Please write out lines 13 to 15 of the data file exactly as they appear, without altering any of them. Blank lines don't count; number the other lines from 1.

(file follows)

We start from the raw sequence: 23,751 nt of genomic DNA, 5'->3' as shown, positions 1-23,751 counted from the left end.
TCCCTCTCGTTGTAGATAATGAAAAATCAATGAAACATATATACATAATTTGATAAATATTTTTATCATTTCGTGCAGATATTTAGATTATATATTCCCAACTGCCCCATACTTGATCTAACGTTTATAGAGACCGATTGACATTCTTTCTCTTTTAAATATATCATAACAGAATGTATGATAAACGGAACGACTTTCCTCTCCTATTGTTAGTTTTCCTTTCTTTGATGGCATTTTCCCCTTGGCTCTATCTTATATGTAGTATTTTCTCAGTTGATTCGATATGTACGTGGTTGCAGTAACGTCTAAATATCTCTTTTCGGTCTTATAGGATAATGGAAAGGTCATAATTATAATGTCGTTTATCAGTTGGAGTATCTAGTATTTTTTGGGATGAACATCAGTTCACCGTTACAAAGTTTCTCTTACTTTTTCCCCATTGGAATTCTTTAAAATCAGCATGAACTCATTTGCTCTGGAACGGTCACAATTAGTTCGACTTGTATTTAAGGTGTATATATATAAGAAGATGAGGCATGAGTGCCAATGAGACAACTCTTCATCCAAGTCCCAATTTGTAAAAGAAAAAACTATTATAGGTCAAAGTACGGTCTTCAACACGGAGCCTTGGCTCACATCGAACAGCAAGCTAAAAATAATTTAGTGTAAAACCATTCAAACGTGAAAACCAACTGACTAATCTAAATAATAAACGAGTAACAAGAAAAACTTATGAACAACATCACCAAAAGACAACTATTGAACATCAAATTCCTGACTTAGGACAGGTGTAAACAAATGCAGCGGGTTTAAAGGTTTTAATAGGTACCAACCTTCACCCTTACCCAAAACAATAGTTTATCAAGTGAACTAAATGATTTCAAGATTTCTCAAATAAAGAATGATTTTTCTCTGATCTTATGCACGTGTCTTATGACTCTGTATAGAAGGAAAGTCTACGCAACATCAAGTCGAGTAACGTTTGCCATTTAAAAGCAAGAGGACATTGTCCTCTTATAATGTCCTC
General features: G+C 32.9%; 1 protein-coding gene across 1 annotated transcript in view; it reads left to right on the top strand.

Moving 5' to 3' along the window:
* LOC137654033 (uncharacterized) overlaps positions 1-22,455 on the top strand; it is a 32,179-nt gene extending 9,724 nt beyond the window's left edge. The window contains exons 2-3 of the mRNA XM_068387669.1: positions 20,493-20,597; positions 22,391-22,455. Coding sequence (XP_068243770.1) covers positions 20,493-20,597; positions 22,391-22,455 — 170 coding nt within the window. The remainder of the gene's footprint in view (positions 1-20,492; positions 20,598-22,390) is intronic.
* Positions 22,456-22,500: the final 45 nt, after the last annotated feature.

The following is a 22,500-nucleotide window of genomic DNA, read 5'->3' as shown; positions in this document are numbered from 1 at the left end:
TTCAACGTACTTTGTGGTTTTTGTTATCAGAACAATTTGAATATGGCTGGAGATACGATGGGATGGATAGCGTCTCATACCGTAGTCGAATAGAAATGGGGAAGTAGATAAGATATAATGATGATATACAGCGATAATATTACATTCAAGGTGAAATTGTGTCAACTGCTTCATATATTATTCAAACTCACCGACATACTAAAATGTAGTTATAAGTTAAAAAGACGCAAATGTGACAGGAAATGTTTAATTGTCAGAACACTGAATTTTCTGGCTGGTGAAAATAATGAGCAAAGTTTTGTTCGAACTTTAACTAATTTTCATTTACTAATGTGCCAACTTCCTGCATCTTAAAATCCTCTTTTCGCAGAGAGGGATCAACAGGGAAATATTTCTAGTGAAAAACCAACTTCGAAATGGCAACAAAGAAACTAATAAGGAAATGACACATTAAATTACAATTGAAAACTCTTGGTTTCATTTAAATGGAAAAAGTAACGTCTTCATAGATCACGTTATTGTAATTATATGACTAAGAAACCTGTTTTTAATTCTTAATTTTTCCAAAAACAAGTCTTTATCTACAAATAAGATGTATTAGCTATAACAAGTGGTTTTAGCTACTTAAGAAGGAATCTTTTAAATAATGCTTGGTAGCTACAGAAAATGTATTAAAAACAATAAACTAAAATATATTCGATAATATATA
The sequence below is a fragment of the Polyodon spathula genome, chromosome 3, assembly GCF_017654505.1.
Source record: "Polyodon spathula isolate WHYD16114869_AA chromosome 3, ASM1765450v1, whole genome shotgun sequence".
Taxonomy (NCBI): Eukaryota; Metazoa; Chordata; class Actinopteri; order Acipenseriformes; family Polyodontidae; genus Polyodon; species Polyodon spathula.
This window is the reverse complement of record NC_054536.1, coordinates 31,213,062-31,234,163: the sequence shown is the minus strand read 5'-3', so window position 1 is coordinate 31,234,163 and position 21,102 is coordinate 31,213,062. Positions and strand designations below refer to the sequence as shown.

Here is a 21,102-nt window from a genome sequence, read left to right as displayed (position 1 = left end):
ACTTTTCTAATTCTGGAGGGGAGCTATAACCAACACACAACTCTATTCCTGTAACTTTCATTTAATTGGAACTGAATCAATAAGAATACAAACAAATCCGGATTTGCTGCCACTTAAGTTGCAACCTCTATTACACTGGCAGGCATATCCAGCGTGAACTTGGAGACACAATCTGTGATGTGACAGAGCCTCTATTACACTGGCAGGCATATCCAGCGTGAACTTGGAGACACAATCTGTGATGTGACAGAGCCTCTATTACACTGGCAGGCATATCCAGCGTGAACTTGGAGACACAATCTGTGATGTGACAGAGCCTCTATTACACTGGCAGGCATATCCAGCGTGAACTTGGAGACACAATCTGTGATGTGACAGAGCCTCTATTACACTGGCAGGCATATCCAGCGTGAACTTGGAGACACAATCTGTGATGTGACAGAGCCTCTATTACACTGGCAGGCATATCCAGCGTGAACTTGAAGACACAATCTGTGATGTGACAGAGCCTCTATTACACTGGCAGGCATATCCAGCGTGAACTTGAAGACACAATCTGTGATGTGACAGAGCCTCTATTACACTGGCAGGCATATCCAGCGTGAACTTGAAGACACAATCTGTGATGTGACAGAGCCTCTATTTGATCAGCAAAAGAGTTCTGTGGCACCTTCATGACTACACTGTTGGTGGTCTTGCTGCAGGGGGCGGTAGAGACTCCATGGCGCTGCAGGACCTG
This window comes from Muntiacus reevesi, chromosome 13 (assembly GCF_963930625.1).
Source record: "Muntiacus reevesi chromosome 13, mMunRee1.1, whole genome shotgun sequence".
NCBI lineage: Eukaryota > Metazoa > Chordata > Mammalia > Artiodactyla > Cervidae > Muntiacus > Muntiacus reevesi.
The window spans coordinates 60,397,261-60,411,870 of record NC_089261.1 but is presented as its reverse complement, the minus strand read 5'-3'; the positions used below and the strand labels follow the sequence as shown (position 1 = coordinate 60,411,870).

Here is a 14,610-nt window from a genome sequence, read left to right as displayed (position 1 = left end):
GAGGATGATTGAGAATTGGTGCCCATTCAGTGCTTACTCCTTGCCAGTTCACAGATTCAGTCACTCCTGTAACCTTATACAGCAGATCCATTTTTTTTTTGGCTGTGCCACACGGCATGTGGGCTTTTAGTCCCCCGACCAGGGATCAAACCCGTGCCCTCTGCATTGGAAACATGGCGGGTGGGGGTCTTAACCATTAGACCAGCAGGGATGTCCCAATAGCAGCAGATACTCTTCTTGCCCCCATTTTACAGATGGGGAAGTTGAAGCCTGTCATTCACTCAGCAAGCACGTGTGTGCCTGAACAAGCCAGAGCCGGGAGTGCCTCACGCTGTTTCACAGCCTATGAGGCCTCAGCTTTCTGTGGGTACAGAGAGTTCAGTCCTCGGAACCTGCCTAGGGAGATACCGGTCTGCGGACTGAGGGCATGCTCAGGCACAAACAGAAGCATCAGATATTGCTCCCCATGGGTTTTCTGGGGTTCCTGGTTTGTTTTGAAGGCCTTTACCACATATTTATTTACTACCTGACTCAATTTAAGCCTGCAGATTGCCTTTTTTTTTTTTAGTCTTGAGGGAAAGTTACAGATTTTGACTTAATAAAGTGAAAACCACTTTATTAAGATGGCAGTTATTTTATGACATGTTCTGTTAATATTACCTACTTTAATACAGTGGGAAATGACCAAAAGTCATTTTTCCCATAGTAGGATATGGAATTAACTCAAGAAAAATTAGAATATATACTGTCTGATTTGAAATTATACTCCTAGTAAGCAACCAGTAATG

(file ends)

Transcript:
Here is a 21,102-nt window from a genome sequence, read left to right as displayed (position 1 = left end):
ACTTTTCTAATTCTGGAGGGGAGCTATAACCAACACACAACTCTATTCCTGTAACTTTCATTTAATTGGAACTGAATCAATAAGAATACAAACAAATCCGGATTTGCTGCCACTTAAGTTGCAACCTCTATTACACTGGCAGGCATATCCAGCGTGAACTTGGAGACACAATCTGTGATGTGACAGAGCCTCTATTACACTGGCAGGCATATCCAGCGTGAACTTGGAGACACAATCTGTGATGTGACAGAGCCTCTATTACACTGGCAGGCATATCCAGCGTGAACTTGGAGACACAATCTGTGATGTGACAGAGCCTCTATTACACTGGCAGGCATATCCAGCGTGAACTTGGAGACACAATCTGTGATGTGACAGAGCCTCTATTACACTGGCAGGCATATCCAGCGTGAACTTGGAGACACAATCTGTGATGTGACAGAGCCTCTATTACACTGGCAGGCATATCCAGCGTGAACTTGAAGACACAATCTGTGATGTGACAGAGCCTCTATTACACTGGCAGGCATATCCAGCGTGAACTTGAAGACACAATCTGTGATGTGACAGAGCCTCTATTACACTGGCAGGCATATCCAGCGTGAACTTGAAGACACAATCTGTGATGTGACAGAGCCTCTATTTGATCAGCAAAAGAGTTCTGTGGCACCTTCATGACTACACTGTTGGTGGTCTTGCTGCAGGGGGCGGTAGAGACTCCATGGCGCTGCAGGACCTG
This window comes from Muntiacus reevesi, chromosome 13 (assembly GCF_963930625.1).